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Loud music and hearing loss

February 24, 2016 by Paul Harrison
Published in: Hearing Aids

Loud music and hearing loss

Do you ever have muffled hearing after being at a nightclub? Do you have ringing in your ears after listening to loud music?

These are signs of hearing damage. The music was too loud for your ears to handle. Most of the time the muffled sound and tinnitus is temporary. Your hearing will return after a day or so.  But regular exposure to loud music can cause permanent hearing loss.

So how does this happen?

You ear is a very delicate instrument. When sound vibrations reach the eardrum, they make it vibrate. Inside the middle ear there is a chamber with three small bones. As the eardrum vibrates these bones pick up and amplify the vibration sending it to the inner ear.

The inner ear contains the cochlear. The cochlear is shaped like a snail shell and contains fluid and thousands of microscopic hair cells. The vibration from the middle ear causes the fluid to ripple. Each ripple causes the hair cells to move, creating electrical signals which are sent to the auditory nerve and along to the brain. The brain turns these signals into the recognisable sounds that we hear.

As sound gets louder, the vibrations increase making the fluid move more quickly. When the hair cells move too fast they can bend or break. They cannot repair themselves or grow back, so when they become damaged there are fewer hair cells to transmit sound.

Any noise over 85 decibels can damage your hearing.

It isn’t just the hair cells at risk from loud music. Sudden sound, like drumming, can create such strong vibrations in the ear that the eardrum can perforate. It may heal eventually but will not work as well as it did. In severe cases, the bones in the middle ear shake so violently together that they can crack or break. This type of damage is permanent and will cause severe and immediate hearing loss.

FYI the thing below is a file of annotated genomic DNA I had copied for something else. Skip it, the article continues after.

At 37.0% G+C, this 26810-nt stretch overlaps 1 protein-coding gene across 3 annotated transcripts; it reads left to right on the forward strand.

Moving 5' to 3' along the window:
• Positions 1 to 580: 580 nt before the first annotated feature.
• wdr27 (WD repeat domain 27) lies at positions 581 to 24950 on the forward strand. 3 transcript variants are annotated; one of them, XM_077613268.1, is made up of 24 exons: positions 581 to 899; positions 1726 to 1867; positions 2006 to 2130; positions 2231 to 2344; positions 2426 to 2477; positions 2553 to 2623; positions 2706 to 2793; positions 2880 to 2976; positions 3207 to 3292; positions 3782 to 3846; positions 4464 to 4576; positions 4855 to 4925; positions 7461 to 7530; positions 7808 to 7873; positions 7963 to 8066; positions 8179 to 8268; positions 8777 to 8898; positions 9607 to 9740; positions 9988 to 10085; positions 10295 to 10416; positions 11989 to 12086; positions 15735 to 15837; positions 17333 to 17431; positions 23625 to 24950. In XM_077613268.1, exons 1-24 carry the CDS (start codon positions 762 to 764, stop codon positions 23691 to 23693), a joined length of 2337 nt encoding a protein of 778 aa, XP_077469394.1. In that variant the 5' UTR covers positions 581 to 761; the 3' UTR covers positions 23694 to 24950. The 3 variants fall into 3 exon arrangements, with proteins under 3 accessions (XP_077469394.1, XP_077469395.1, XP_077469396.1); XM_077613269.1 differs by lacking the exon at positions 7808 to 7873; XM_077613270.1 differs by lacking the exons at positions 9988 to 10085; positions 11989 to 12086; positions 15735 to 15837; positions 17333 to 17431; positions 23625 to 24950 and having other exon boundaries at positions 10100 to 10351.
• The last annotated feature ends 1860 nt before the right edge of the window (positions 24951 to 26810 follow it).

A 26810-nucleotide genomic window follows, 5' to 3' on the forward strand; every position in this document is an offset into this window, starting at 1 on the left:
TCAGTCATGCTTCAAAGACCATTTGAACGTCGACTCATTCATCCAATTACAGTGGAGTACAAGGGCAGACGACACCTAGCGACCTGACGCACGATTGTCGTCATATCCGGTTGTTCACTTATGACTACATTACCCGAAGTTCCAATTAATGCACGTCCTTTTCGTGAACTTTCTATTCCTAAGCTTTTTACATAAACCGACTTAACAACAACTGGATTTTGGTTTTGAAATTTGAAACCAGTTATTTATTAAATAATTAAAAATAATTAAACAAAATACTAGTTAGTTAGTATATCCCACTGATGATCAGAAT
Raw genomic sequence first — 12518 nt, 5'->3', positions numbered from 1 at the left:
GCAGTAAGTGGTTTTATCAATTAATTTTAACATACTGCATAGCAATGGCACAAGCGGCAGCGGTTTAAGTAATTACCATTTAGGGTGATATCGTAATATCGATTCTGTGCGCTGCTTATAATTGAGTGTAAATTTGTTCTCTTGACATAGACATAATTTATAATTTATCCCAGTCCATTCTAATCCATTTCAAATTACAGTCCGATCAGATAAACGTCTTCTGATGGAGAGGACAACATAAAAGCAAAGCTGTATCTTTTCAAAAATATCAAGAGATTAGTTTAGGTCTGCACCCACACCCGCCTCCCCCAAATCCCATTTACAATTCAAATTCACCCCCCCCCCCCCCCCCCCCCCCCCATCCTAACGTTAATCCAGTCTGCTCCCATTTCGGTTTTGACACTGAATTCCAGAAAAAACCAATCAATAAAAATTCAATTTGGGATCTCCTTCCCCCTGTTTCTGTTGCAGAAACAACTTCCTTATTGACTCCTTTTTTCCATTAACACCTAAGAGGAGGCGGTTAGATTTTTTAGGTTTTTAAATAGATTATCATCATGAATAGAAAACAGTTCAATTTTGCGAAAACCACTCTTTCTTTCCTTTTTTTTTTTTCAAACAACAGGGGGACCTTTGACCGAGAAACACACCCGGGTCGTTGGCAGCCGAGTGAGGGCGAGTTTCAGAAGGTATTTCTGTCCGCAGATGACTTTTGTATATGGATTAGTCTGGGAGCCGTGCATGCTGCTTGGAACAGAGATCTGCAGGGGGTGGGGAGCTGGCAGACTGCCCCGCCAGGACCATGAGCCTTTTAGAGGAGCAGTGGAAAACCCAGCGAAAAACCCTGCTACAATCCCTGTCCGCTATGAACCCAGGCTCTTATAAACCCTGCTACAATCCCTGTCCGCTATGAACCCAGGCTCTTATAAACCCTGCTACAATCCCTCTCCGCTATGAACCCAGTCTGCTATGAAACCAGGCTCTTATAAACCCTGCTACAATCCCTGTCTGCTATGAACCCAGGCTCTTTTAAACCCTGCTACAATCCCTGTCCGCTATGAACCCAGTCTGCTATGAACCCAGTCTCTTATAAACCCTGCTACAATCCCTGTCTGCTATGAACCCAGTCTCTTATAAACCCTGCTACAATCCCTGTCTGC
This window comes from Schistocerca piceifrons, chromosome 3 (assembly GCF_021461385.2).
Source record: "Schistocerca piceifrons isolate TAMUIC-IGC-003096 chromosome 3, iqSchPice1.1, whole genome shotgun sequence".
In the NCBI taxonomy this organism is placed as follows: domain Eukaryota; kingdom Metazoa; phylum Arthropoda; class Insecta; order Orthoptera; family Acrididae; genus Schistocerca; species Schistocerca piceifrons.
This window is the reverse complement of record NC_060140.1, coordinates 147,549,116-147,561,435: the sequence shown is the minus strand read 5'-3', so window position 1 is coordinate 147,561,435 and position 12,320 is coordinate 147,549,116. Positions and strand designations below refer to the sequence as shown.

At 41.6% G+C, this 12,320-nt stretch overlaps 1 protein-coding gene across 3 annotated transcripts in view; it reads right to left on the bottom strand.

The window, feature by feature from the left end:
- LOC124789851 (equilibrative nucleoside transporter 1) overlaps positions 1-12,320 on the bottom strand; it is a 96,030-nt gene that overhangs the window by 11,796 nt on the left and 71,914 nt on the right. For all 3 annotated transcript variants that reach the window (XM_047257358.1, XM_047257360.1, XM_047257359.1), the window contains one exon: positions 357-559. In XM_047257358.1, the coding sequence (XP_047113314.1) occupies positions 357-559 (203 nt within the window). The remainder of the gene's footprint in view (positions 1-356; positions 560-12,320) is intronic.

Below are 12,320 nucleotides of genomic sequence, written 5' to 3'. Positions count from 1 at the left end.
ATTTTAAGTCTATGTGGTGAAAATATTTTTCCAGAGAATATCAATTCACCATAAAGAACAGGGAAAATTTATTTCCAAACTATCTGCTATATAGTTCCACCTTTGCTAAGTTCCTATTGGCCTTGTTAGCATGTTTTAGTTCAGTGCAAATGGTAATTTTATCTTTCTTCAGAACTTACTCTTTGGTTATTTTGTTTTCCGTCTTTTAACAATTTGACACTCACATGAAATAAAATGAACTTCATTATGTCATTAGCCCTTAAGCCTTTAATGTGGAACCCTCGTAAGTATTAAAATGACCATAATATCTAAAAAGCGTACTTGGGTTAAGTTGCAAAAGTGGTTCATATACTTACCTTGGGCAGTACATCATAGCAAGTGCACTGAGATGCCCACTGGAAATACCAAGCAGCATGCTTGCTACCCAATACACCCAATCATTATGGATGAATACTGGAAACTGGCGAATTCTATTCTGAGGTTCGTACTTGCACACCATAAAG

If you work with loud machinery, you will wear ear defenders to protect your hearing. There are laws in place to protect people at work from noise over 85dB.

However the average MP3 player has a maximum volume of 90dB. Nightclubs often have noise levels of 95dB. The music at a concert near the stage or speakers can reach 100dB  

Regular exposure to loud music at these levels can cause serious hearing damage.

It will happen slowly, over time more and more hair cells will become damaged.  This may happen so gradually that you will not notice it at first. The longer you listen to music at loud volume, the less time it will take to cause hearing loss.

Just a few decibels louder can greatly increase the intensity of the music, and cause more damage.

You may have trouble hearing people talk when there is noise in the background. You may have to turn the volume on your TV up, or turn up the sound of your music to hear the lyrics clearly.

As we get older, the hair cells begin to die off naturally. This is why many people need hearing aids as they get older. If there are fewer healthy hair cells to begin with, the decline in hearing will happen much more rapidly.

So what can you do?

Protect your hearing if you’re at a concert or festival. Wear ear plugs or ear defenders if you are near the stage or close to speakers. Give your ears a rest by moving away from the stage at regular intervals.

When listening to music though headphones, don’t have the volume at maximum. A good way to tell if your music is too loud is asking others if they can hear it. If someone standing 2 feet away can hear the music on your headphones, then it’s loud enough to cause you hearing damage.

If you find you turn up the volume to block out the outside noise, try noise cancelling headphones. They cover the ear completely so you can’t hear other noise around you. This lets you listen to your music without distraction, at a safer volume.

If you do suffer from muffled hearing or tinnitus you should see your GP or audiologist who can check to see if you have suffered any permanent damage. They can also advise you on any treatment needed.

Author: Paul Harrison

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